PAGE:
President Donald Trump has expressed confidence that the world’s two nuclear superpowers would “get along” and that US relations with Russia will eventually improve from their record low, to if not “great,” then at the very least, “good.”
“I hope that we do have good relations with Russia. I say it loud and clear, I’ve been saying it for years: I think it’s a good thing if we have great relationships, or at least good relationships with Russia,” the US president said during a joint news conference with his Finnish counterpart Sauli Niinisto.
“It’s a big country, it’s a nuclear country, it’s a country that we should get along with, and I think we will eventually get along with Russia,” Trump added.
When asked by a Finish journalist if the US considers Russia a security threat, in particular to the Baltic region, Trump dodged the answer by saying he “would consider many countries threats.”
“These are all threats that we’ll be able to handle if we have to,” the US president added. “Hopefully, we won’t have to handle them, but if we do, we will handle them.”
After being asked what specific strategies the US could offer if Russia decided to “escalate” the situation in the Baltic, Trump refused to elaborate, just stating that the US is “extremely protective” of that region.
NATO and its allies are planning to significantly increase their military activity on Russia’s borders ahead of the biennial Russian-Belorussian Zapad exercises scheduled for September 14-20. While the joint maneuvers will involve around 13,000 troops, NATO is flexing its muscles on all fronts, demonstrating its readiness to fend off the perceived ‘Russian aggression.’
A supposedly neutral Sweden, which is a member of NATO’s “Partnership for Peace” program, is hosting a rare 20,000-strong Aurora 2017 drills between September 11-29. The military exercises will be conducted in the air, on land and at sea, with the participation of a US Patriot missile battery, helicopters and a unit of National Guard tanks. Finland, also not a NATO member state, will take part in the drills.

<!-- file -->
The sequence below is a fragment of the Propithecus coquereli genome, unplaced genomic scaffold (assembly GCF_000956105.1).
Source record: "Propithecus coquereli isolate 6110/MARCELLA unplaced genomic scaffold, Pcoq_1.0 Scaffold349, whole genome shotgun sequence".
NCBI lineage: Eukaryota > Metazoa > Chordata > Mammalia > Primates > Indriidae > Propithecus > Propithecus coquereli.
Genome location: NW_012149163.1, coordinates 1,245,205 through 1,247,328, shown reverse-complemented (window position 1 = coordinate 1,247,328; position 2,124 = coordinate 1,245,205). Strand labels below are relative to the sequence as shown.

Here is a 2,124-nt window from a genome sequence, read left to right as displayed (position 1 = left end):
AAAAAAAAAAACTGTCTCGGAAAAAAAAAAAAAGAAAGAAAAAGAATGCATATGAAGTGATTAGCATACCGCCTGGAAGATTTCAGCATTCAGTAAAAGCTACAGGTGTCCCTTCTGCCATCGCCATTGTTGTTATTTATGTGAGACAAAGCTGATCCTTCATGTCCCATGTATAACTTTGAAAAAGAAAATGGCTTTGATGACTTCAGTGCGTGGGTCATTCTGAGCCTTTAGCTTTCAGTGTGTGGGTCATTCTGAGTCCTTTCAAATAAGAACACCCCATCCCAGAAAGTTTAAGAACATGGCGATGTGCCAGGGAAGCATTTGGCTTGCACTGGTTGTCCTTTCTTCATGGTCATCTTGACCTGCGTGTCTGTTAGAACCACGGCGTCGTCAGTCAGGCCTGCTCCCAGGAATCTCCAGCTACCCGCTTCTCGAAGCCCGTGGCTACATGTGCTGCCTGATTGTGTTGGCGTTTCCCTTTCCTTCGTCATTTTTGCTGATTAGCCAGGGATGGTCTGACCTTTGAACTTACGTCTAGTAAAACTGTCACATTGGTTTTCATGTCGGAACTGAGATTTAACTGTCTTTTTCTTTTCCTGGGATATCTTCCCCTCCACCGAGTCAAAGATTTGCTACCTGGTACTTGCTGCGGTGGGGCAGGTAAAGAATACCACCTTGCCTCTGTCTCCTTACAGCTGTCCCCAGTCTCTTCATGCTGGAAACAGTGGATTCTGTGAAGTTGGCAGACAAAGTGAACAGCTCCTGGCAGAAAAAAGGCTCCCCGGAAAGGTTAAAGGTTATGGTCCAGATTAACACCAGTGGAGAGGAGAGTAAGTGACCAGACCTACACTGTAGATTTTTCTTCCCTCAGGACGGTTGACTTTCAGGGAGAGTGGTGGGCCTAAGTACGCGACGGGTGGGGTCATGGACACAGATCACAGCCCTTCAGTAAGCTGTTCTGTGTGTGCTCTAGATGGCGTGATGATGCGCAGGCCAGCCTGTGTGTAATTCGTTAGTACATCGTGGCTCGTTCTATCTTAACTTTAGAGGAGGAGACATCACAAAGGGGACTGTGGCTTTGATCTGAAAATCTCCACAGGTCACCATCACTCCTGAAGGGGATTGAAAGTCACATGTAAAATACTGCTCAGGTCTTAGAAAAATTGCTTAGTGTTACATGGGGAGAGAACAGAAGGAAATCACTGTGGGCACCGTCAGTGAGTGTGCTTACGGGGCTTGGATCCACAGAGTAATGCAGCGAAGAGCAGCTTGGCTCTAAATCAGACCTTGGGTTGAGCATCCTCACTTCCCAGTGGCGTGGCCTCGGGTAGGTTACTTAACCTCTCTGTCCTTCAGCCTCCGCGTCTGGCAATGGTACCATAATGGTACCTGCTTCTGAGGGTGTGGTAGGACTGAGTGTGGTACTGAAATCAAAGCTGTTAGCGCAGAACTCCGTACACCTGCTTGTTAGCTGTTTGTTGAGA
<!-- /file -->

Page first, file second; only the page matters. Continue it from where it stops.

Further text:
“We are feeling ourselves as doing all what is possible to maintain peace. And that is what we are doing in Baltic Sea area too,” Niinisto told journalists at the joint press conference with Trump Monday.
At the same time, Finland’s president cautioned that Aurora’s 2017 participants should be very careful with their maneuvering to avoid any accidental clashes with Russia.
“We have to be careful that this huge military, this huge military trafficking over Baltic does not cause any accident or problems,” Niinisto said, warning that accidents could lead to military confrontation.
In what is shaping up to be a busy military maneuvers month, Ukraine will host NATO troops for the Rapid Trident 2017 military drills between September 8-23. The war games will involve approximately 1,800 personnel from 14 nations and will focus on “stability operations to ensure a safe and secure environment.”
Amid NATO’s posturing in the face of an allegedly increasingly “assertive” Russia, Niinisto underlined that it’s vital to keep an open communication channel with Moscow.
“I think it’s important that we continue to work with NATO to enhance like I said, dialogue between Russia and NATO,” the Finish president said.
On Friday, the Russian foreign ministry said the media hype around the 2017 Zapad drills is designed to justify to western audiences the buildup of NATO’s military activity around Russian borders.
“The joint Zapad-2017 military exercises involving the Russian and Belarusian armed forces are purely defensive,” the ministry’s statement emphasized.